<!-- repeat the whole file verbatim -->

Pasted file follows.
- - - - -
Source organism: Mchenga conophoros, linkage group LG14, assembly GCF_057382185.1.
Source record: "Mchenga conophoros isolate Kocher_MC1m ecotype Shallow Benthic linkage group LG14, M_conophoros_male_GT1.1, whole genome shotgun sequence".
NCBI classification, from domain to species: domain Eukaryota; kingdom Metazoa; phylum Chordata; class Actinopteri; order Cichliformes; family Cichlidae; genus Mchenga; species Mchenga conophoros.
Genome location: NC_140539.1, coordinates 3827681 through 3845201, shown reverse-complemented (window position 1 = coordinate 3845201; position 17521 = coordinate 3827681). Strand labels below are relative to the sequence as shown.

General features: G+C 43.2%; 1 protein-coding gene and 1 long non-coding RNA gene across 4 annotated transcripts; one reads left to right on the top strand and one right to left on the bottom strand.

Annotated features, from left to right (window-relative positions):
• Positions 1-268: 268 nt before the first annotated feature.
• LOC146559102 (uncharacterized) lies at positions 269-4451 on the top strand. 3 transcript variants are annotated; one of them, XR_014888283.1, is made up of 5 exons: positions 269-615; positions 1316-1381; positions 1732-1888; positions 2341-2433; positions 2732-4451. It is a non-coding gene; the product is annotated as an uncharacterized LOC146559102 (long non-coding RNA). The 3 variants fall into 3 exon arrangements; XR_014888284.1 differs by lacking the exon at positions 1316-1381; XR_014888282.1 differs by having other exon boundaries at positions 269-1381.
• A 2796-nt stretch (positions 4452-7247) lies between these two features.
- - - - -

Source organism: Mchenga conophoros, linkage group LG14, assembly GCF_057382185.1.
Source record: "Mchenga conophoros isolate Kocher_MC1m ecotype Shallow Benthic linkage group LG14, M_conophoros_male_GT1.1, whole genome shotgun sequence".
NCBI classification, from domain to species: domain Eukaryota; kingdom Metazoa; phylum Chordata; class Actinopteri; order Cichliformes; family Cichlidae; genus Mchenga; species Mchenga conophoros.
Genome location: NC_140539.1, coordinates 3827681 through 3845201, shown reverse-complemented (window position 1 = coordinate 3845201; position 17521 = coordinate 3827681). Strand labels below are relative to the sequence as shown.

General features: G+C 43.2%; 1 protein-coding gene and 1 long non-coding RNA gene across 4 annotated transcripts; one reads left to right on the top strand and one right to left on the bottom strand.

Annotated features, from left to right (window-relative positions):
• Positions 1-268: 268 nt before the first annotated feature.
• LOC146559102 (uncharacterized) lies at positions 269-4451 on the top strand. 3 transcript variants are annotated; one of them, XR_014888283.1, is made up of 5 exons: positions 269-615; positions 1316-1381; positions 1732-1888; positions 2341-2433; positions 2732-4451. It is a non-coding gene; the product is annotated as an uncharacterized LOC146559102 (long non-coding RNA). The 3 variants fall into 3 exon arrangements; XR_014888284.1 differs by lacking the exon at positions 1316-1381; XR_014888282.1 differs by having other exon boundaries at positions 269-1381.
• A 2796-nt stretch (positions 4452-7247) lies between these two features.